Thomson & Craighead (Jon Thomson, born 1969, and Alison Craighead, born 1971) are London-based visual artists, who work with video, sound and the internet. They have been working together since 1993. Much of their work to date explores how technology changes the way we perceive the world around us. They use live data to make artworks, including “template cinema online artworks” and gallery installations, where networked movies are created in real time from online material such as remote-user security web cams, audio feeds and chat room text transcripts.

Thomson lectures at the Slade School of Fine Art in London. Craighead is currently Reader at the University of Westminster, and also lectures in Fine Art at Goldsmiths, University of London.


04 - Nick Crowe and Ian Rawlinson


Nick Crowe and Ian Rawlinson, Stolen Artifact, 2011

Digital Video, 2:00 mins. View the video (Youtube)

Exhibited at Kotti-Shop, Berlin from June 25 to July 9, 2011. View documentation (Flickr)


Stolen Artifact takes as its starting point the observation that many of the world's museums have, over the years, built their collections from the outright or covert theft of other people's cultural heritage. «The return of these objects is an ongoing discussion for many western museums and the communities which claim them – the artists explain – and it seemed fitting that we should provide the Mini Museum of XXI Century Art with its own Stolen Artifact. So we made a short “guerilla” film of the bust of Nefertiti in the Neues Museum, Berlin – itself an artifact which the Egyptian Ministry for Antiquities are very keen to have returned. Beyond the idea that all “real” museums need to have some stolen goods on show is the fact that our theft, i.e. the “illegal” recording of an image against the orders of the institution, contravenes not the ownership of the object itself but the Neues Museum's ownership of that object's image (postcards are, of course, on sale in the shop). As such Stolen Artifact is both a video of a stolen object (Nefertiti) and is itself an act of theft whose artifacts, the jagged blotches from this iphone video, are concerned with entirely different question of ownership.»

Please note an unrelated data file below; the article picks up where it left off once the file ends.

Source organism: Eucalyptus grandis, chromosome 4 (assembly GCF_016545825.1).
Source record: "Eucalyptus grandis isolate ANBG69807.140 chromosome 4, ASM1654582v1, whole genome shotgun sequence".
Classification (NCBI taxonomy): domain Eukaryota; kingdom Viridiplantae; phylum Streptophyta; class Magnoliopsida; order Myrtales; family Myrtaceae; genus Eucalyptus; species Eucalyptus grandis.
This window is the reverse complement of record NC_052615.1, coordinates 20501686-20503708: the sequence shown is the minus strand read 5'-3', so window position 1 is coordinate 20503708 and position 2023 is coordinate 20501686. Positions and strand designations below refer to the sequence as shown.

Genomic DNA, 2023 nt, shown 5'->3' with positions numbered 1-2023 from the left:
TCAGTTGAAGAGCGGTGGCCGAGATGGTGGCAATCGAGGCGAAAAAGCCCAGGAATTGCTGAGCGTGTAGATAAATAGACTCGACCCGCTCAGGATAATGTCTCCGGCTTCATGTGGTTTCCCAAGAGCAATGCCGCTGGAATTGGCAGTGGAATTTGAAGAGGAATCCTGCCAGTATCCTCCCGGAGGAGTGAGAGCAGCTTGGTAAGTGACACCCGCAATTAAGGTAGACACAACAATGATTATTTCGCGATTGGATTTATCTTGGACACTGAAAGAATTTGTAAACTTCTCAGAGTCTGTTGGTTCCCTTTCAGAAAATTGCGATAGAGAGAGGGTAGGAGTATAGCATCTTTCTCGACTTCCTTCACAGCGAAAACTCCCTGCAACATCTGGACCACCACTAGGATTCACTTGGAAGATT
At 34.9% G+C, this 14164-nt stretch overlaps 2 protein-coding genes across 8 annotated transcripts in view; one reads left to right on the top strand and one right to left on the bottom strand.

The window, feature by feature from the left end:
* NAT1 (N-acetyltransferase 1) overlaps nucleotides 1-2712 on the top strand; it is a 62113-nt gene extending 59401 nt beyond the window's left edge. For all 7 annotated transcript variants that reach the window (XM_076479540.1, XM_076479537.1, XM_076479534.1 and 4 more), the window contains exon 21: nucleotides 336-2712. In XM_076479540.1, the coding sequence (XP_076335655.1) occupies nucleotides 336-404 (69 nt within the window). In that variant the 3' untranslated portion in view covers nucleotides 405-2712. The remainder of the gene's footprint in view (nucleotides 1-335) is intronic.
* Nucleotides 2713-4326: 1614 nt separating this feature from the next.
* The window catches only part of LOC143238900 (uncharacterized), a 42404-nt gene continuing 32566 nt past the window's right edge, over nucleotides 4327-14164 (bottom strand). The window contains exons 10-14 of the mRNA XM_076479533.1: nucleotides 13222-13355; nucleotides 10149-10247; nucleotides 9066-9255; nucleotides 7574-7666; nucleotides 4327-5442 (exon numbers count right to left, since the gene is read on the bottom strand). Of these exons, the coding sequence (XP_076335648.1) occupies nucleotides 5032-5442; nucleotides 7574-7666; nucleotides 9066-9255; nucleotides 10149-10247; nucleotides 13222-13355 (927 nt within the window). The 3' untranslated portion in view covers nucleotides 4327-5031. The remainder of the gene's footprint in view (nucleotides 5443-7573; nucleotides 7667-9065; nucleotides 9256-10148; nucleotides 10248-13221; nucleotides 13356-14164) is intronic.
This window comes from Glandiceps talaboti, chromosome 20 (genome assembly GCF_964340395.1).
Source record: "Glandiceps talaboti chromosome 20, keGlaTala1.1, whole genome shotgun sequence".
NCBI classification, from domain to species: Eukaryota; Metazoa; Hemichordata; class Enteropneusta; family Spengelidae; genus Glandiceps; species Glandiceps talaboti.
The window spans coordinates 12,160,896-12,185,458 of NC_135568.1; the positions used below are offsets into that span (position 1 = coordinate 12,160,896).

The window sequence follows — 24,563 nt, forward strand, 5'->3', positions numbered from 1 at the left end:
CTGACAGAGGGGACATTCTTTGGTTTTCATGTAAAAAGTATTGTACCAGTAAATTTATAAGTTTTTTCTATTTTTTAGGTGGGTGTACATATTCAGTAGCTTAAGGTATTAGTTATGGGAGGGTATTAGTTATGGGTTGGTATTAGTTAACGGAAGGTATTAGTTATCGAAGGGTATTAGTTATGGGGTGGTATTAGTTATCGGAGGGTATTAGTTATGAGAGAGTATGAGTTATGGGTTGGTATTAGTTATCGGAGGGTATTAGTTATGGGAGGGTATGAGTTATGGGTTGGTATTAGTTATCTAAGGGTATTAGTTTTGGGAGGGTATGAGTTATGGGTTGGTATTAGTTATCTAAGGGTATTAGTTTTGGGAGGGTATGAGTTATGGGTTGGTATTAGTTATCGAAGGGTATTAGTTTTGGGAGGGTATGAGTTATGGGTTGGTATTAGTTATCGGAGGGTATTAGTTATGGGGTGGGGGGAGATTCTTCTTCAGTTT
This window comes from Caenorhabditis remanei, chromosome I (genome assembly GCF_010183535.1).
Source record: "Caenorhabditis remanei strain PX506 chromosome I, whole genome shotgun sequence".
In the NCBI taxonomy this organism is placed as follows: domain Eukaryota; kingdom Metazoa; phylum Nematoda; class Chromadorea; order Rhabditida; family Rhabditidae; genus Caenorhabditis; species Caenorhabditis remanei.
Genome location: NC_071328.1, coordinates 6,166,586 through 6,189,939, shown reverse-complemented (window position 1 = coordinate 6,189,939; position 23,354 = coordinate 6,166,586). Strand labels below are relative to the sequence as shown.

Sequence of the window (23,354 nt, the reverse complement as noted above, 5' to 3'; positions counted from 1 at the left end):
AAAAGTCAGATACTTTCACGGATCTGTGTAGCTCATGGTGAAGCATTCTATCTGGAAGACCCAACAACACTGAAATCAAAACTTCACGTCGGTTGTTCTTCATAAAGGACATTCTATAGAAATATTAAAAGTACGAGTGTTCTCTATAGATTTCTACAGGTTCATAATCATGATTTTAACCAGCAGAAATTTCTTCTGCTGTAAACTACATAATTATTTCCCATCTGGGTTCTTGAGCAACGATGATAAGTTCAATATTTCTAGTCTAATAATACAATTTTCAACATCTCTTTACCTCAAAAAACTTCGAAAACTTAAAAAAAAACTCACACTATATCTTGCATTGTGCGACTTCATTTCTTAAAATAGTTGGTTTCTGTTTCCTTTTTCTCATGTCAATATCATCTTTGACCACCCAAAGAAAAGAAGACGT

Nick Crowe and Ian Rawlinson are based in Berlin and Manchester and have worked collaboratively since 1994. Their work is primarily concerned with the languages of power, with its grammar and with its rhetoric. Projects address questions around faith, politics, national identity and the environment. Their video and sculptural works create an encounter with the viewer that focuses on the complexity of objects and actions in relation to their social contexts. Works like The Fireworks, The Carriers' Prayer or The Four Horsemen operate though an unravelling of the social and ideological consequences of an action in regard to its apparent spectacle. This interest in consequence is reflected in the aesthetics of spectacle and excess that sit at the heart of their practice . Solo exhibitions include The Fireworks, Isolation Room, St Louis, 2011; No Sign of Helicopters, Ceri Hand Gallery, Liverpool, 2010, The Carriers Prayer, Newlyn Art Gallery, 2009 and At 25 Metres, FACT, Liverpool, 2008. Group exhibitions include The Way We Do Art Now, Tanya Leighton Gallery, Berlin, 2010; Re-make/Re-model, National Glass Centre, Sunderland, 2010 – 2011; and Stranger Things are Happening, Aspex Gallery, Portsmouth, 2009.